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A massive bubble of extremely metal-poor gas around a collapsing Lyα blob at z = 2.54

A. Humphrey, L. Binette, M. Villar-Martín, I. Aretxaga, P. Papaderos

Abstract
Using long-slit optical spectroscopy obtained at the 10.4 m Gran Telescopio Canarias, we have examined the gaseous environment of the radio-loud quasar TXS 1436+157 (z = 2.54), previously known to be associated with a large Lyα nebula and a spatially extended Lyα-absorbing structure. From the Lya nebula, we measure kinematic properties consistent with infall at a rate of ~10–100 M yr-1 – more than sufficient to power a quasar at the top of the luminosity function.
The absorbing structure lies outside of the Lya nebula, at a radius of ≳40 kpc from the quasar. Against the bright unresolved continuum and line emission from the quasar, we detect in absorption the NV λλ1239, 1241, CIV λλ1548, 1551 and SiIV λλ1394, 1403 doublets, with no unambiguous detection of absorption lines from any low-ionization species of metal. The metal column densities, taken together with the HI column density measurement from the literature, indicate that the absorbing gas is predominantly ionized by the quasar, has a mass of hydrogen of ≳1.6 × 1011 M, a gas density of ≤18 cm-3, a line-of-sight thickness of ≥18 pc and a covering factor approaching unity. While this absorbing structure is clearly not composed of pristine gas, it has an extremely low metallicity, with ionizationmodels providing a 3s limit of 12+log(O/H) = 7.3.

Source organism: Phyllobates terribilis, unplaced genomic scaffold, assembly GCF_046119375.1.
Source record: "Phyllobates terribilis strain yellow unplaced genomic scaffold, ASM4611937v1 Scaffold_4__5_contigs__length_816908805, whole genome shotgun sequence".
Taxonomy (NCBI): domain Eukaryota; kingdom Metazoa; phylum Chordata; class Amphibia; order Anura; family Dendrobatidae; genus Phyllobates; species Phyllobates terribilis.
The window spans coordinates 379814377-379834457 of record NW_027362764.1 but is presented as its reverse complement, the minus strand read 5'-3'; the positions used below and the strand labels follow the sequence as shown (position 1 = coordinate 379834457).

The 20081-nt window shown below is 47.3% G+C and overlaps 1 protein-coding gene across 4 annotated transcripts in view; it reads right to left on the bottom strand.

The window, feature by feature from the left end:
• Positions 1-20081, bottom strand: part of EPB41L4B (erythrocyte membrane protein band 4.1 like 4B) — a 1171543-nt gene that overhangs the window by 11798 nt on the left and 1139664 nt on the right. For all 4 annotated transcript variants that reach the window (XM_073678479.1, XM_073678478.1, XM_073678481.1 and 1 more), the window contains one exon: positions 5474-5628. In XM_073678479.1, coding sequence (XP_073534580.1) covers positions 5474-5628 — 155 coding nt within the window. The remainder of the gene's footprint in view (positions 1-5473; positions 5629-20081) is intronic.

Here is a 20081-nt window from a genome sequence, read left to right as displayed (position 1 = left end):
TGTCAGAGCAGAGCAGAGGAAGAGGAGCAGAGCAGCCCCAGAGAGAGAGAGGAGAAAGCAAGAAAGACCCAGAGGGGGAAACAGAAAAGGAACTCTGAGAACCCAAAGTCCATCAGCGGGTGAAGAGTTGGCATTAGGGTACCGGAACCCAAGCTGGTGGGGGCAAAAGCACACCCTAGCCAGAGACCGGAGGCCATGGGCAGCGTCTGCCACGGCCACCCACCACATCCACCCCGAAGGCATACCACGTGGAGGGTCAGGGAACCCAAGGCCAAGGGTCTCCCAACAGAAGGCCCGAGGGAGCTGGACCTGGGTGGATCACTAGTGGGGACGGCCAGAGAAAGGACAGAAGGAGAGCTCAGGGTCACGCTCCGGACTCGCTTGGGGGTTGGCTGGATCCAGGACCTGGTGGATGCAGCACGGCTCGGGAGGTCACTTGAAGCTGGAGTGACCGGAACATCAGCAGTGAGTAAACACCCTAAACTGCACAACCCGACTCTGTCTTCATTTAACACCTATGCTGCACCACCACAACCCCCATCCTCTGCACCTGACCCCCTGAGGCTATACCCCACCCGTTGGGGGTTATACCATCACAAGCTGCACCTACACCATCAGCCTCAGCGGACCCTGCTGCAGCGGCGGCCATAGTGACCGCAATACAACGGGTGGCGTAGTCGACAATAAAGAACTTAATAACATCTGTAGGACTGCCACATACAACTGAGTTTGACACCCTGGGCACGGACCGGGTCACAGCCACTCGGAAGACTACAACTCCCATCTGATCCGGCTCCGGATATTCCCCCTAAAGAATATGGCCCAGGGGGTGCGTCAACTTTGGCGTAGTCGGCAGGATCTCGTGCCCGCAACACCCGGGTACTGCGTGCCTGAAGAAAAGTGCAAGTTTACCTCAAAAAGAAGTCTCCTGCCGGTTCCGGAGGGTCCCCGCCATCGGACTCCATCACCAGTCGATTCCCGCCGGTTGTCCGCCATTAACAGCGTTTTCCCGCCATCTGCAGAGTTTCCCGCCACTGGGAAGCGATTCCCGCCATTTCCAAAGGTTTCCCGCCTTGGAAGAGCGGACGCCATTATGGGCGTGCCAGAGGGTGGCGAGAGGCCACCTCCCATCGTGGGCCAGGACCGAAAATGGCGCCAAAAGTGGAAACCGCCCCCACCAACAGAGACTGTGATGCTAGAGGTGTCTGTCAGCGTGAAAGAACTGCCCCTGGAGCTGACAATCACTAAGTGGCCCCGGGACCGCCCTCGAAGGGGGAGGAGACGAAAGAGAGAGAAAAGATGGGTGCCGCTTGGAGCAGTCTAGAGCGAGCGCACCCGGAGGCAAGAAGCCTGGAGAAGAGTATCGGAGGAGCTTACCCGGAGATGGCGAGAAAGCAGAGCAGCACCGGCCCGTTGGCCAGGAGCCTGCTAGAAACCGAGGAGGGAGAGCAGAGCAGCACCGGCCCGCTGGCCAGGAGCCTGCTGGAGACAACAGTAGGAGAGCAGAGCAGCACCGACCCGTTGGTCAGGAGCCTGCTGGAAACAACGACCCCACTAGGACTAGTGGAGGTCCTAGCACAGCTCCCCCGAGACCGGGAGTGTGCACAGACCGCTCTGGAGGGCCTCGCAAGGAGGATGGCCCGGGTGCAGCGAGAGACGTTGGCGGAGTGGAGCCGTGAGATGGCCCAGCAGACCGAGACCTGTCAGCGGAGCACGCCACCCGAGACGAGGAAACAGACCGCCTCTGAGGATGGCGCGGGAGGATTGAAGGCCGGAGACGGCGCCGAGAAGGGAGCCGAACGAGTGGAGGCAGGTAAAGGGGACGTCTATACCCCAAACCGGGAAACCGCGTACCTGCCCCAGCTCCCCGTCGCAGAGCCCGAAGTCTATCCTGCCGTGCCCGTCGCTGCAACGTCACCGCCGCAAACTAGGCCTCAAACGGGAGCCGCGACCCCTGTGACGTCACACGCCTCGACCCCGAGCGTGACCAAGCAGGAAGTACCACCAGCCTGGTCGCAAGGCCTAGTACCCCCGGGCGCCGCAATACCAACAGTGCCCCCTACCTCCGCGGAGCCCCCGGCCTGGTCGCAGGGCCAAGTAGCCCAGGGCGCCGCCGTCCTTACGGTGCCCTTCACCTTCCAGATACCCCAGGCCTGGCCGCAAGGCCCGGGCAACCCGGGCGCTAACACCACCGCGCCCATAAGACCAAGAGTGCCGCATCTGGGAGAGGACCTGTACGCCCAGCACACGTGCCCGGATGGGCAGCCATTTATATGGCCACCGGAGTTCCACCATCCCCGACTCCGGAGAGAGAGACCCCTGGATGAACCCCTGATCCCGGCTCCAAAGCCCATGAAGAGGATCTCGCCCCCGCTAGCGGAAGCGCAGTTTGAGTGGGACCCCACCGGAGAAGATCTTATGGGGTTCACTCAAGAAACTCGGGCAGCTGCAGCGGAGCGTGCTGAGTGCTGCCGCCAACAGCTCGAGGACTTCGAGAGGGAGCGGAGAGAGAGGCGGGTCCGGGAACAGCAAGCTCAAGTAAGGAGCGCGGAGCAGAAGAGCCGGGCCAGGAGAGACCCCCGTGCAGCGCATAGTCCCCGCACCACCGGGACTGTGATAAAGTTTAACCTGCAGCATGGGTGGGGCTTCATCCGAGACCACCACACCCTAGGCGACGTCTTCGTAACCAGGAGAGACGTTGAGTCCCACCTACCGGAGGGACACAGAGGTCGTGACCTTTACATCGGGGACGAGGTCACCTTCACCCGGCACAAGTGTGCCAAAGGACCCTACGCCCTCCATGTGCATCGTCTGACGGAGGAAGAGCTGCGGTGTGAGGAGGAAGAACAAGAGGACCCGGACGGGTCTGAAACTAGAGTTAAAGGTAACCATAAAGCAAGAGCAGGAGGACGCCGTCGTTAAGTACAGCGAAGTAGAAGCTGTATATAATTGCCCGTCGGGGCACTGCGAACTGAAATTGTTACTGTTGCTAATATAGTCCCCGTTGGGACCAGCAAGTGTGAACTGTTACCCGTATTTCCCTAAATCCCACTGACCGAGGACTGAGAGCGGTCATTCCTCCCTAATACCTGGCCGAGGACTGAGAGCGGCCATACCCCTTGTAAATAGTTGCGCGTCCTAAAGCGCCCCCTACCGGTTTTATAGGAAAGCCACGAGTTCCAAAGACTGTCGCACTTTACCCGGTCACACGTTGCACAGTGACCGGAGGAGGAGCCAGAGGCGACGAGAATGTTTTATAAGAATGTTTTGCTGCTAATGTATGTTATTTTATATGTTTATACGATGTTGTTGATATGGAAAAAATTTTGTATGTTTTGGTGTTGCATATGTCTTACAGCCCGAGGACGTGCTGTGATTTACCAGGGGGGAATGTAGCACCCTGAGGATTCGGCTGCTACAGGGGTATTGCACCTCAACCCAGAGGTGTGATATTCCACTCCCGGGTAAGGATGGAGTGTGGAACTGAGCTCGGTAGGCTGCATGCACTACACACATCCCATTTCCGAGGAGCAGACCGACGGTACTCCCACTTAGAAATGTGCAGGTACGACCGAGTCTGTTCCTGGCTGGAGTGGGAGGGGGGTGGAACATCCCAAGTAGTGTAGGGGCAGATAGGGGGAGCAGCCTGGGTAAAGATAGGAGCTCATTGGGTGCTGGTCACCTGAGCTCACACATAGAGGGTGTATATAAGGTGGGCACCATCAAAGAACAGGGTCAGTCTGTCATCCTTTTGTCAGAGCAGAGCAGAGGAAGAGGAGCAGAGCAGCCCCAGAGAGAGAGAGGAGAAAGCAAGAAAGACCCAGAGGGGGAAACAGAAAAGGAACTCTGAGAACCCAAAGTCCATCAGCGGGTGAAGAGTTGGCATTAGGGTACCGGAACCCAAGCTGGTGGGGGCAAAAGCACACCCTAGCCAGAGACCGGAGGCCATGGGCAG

To explain these results, we discuss a scenario involving starburst-driven superbubbles and the creation of infalling filaments of cold gas which fuel/trigger the quasar. We also discuss the possibility of detecting large-scale absorbers such as this in emission when illuminated by a powerful quasar.

Keywords
galaxies: active – galaxies: evolution – galaxies: ISM– quasars: absorption lines – quasars: emission lines – quasars: individual: TXS 1436+157

Monthly Notices of the Royal Astronomical Society
Volume 428, Issue 1, Page 563
2013 January

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Instituto de Astrofísica e Ciências do Espaço Universidade do Porto Faculdade de Ciências da Universidade de Lisboa
Fundação para a Ciência e a Tecnologia COMPETE 2020 PORTUGAL 2020 União Europeia